Friday, 20 July 2007


Towards Privatisation of Affirmative Action in India

One of the key issues concerning the realisation of human rights, in my view, is: could corporations (and other private sector organisations) be made to join hands with states and civil society organs in accomplishing this project? I explored elsewhere this issue with reference to the constitutional provisions in India. It seem that there is a growing realisation that unless corporations take on board the constitutional mandate of human rights protection, the ever-expanding scope of fundamental rights in India would not go far.

One context in which this issue has become more apparent is the affirmative action provisions under the Indian Constitution. For sometime now, discussions are taking place if these affirmative action provisions should be extended, by amending the Constitution and/or by enacting a law, to apply to the private sector. On 24 may 2007, while addressing the annual general meeting of the Confederation of Indian Industry (CII), the Indian Prime Minister Dr Manmohan Singh launched a Ten-Point Social Charter for a more inclusive growth. The Point Three of the Charter deals with the role of private sector vis-à-vis affirmative action: “… industry must be pro-active in offering employment to the less privileged, at all levels of the job ladder. The representation companies give to Scheduled Castes, Scheduled Tribes, other Backward Classes, Minorities and Women, in their workforce and staff must increase.”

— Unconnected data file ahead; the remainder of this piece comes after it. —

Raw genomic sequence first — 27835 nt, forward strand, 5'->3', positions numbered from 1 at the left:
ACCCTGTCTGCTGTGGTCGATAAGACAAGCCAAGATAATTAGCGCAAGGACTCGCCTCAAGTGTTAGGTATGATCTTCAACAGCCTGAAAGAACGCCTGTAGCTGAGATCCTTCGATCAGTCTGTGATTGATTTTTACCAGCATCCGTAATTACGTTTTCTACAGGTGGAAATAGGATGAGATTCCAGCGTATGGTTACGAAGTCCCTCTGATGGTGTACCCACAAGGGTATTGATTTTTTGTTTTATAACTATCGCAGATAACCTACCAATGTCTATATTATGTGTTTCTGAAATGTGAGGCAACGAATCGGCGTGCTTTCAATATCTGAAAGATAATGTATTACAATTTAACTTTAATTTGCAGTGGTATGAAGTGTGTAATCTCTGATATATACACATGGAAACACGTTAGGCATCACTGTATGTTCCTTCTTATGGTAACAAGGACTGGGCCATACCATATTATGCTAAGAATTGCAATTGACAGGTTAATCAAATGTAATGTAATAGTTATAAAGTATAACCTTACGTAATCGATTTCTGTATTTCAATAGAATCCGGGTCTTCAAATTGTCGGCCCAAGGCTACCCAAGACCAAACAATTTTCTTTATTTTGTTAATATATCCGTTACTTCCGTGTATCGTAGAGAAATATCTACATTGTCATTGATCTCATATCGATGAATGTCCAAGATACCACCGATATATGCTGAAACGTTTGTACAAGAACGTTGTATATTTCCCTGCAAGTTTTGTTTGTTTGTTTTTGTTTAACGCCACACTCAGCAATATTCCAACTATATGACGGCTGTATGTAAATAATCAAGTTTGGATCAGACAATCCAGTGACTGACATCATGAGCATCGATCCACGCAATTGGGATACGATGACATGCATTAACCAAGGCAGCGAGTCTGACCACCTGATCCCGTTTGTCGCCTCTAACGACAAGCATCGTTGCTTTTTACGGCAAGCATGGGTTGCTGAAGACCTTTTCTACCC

CII has also released a Report on Affirmative Action and has formulated a voluntary Code of Conduct to be followed by member companies. The Report outlines several laudable concrete steps that CII seeks to take. However, at the same time the Report puts on record the opposition to “any legislation that would compromise the sanctity of its non-negotiable freedom of choice in employment”. CII is also gathering data in relation to the employment of Scheduled Castes (SCs) and Scheduled Tribes (STs). Many leading companies have already started institutionalising the policy of affirmative action and include this in their annual reports.

Although I expect the road to privatisation of affirmative action in India to be bumpy, it is likely that no roll back would be possible as long as we live in the era of corporate raj.
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